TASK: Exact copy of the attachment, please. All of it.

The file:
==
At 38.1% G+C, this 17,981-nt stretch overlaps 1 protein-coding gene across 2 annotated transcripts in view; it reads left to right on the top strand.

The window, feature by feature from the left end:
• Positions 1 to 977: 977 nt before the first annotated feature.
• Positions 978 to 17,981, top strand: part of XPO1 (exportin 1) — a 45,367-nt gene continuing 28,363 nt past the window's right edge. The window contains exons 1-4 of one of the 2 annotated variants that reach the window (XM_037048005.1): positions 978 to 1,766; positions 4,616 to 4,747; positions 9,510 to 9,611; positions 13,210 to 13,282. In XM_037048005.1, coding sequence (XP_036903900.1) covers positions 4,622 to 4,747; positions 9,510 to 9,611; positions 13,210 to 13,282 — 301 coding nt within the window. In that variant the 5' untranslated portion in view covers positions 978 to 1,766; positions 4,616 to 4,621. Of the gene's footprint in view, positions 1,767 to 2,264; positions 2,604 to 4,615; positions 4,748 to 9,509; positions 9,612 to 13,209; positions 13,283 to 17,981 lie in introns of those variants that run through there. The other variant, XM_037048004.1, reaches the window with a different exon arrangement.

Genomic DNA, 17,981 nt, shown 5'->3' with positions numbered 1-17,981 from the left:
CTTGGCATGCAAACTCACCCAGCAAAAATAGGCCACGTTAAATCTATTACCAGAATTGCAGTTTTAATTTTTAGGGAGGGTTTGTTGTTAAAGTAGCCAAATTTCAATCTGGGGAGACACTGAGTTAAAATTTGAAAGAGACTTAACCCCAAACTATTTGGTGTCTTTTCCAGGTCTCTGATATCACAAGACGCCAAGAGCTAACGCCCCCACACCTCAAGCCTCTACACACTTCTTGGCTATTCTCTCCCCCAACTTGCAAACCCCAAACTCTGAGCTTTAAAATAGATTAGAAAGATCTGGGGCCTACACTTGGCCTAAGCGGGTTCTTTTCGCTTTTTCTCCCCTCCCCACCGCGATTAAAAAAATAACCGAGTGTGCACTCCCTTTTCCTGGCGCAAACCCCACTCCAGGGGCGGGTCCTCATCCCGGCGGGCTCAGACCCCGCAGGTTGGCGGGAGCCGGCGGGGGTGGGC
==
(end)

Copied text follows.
At 38.1% G+C, this 17,981-nt stretch overlaps 1 protein-coding gene across 2 annotated transcripts in view; it reads left to right on the top strand.

The window, feature by feature from the left end:
• Positions 1 to 977: 977 nt before the first annotated feature.
• Positions 978 to 17,981, top strand: part of XPO1 (exportin 1) — a 45,367-nt gene continuing 28,363 nt past the window's right edge. The window contains exons 1-4 of one of the 2 annotated variants that reach the window (XM_037048005.1): positions 978 to 1,766; positions 4,616 to 4,747; positions 9,510 to 9,611; positions 13,210 to 13,282. In XM_037048005.1, coding sequence (XP_036903900.1) covers positions 4,622 to 4,747; positions 9,510 to 9,611; positions 13,210 to 13,282 — 301 coding nt within the window. In that variant the 5' untranslated portion in view covers positions 978 to 1,766; positions 4,616 to 4,621. Of the gene's footprint in view, positions 1,767 to 2,264; positions 2,604 to 4,615; positions 4,748 to 9,509; positions 9,612 to 13,209; positions 13,283 to 17,981 lie in introns of those variants that run through there. The other variant, XM_037048004.1, reaches the window with a different exon arrangement.

Genomic DNA, 17,981 nt, shown 5'->3' with positions numbered 1-17,981 from the left:
CTTGGCATGCAAACTCACCCAGCAAAAATAGGCCACGTTAAATCTATTACCAGAATTGCAGTTTTAATTTTTAGGGAGGGTTTGTTGTTAAAGTAGCCAAATTTCAATCTGGGGAGACACTGAGTTAAAATTTGAAAGAGACTTAACCCCAAACTATTTGGTGTCTTTTCCAGGTCTCTGATATCACAAGACGCCAAGAGCTAACGCCCCCACACCTCAAGCCTCTACACACTTCTTGGCTATTCTCTCCCCCAACTTGCAAACCCCAAACTCTGAGCTTTAAAATAGATTAGAAAGATCTGGGGCCTACACTTGGCCTAAGCGGGTTCTTTTCGCTTTTTCTCCCCTCCCCACCGCGATTAAAAAAATAACCGAGTGTGCACTCCCTTTTCCTGGCGCAAACCCCACTCCAGGGGCGGGTCCTCATCCCGGCGGGCTCAGACCCCGCAGGTTGGCGGGAGCCGGCGGGGGTGGGC